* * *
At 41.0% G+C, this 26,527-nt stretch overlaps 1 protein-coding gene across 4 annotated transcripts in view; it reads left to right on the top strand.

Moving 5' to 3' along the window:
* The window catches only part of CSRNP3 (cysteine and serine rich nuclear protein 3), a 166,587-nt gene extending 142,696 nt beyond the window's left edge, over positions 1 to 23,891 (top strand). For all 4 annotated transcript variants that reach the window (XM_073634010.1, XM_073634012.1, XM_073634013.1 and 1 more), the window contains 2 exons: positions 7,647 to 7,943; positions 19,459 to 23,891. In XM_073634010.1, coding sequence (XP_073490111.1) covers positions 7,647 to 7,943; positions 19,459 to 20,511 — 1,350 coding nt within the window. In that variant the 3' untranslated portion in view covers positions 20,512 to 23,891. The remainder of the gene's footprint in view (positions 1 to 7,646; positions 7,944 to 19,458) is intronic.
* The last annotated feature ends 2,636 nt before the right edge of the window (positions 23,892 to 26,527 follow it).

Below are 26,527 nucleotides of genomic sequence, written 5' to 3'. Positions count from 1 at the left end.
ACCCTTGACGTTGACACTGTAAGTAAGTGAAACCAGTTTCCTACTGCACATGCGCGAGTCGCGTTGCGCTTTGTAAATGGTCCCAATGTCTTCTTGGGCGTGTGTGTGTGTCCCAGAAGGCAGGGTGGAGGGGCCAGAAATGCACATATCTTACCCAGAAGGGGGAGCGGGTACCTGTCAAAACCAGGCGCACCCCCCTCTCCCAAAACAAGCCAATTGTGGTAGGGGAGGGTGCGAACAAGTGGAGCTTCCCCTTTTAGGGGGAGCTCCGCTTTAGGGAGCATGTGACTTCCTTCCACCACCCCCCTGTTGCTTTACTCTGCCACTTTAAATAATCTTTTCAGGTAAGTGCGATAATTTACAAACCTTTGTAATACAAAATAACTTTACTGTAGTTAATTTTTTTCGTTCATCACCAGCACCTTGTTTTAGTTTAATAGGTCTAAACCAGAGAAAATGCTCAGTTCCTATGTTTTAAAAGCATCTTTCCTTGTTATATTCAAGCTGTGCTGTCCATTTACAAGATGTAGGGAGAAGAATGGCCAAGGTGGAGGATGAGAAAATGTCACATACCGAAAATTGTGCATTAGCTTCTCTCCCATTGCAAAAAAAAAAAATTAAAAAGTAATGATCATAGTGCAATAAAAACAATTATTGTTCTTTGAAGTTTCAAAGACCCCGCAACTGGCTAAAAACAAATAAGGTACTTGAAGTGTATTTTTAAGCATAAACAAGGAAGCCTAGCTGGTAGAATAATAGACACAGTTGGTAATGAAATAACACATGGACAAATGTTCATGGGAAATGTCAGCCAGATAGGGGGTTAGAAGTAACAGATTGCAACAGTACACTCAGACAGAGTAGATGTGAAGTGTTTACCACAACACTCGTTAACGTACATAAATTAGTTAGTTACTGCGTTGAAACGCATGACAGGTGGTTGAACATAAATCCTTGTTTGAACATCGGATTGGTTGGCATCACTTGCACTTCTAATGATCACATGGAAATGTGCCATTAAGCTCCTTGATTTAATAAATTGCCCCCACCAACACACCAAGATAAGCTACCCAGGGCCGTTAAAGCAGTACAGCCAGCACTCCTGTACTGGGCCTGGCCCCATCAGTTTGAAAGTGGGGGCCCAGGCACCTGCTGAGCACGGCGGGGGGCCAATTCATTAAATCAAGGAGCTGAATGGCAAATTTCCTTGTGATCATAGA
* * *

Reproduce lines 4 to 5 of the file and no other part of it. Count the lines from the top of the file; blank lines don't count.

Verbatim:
* The last annotated feature ends 2,636 nt before the right edge of the window (positions 23,892 to 26,527 follow it).

Below are 26,527 nucleotides of genomic sequence, written 5' to 3'. Positions count from 1 at the left end.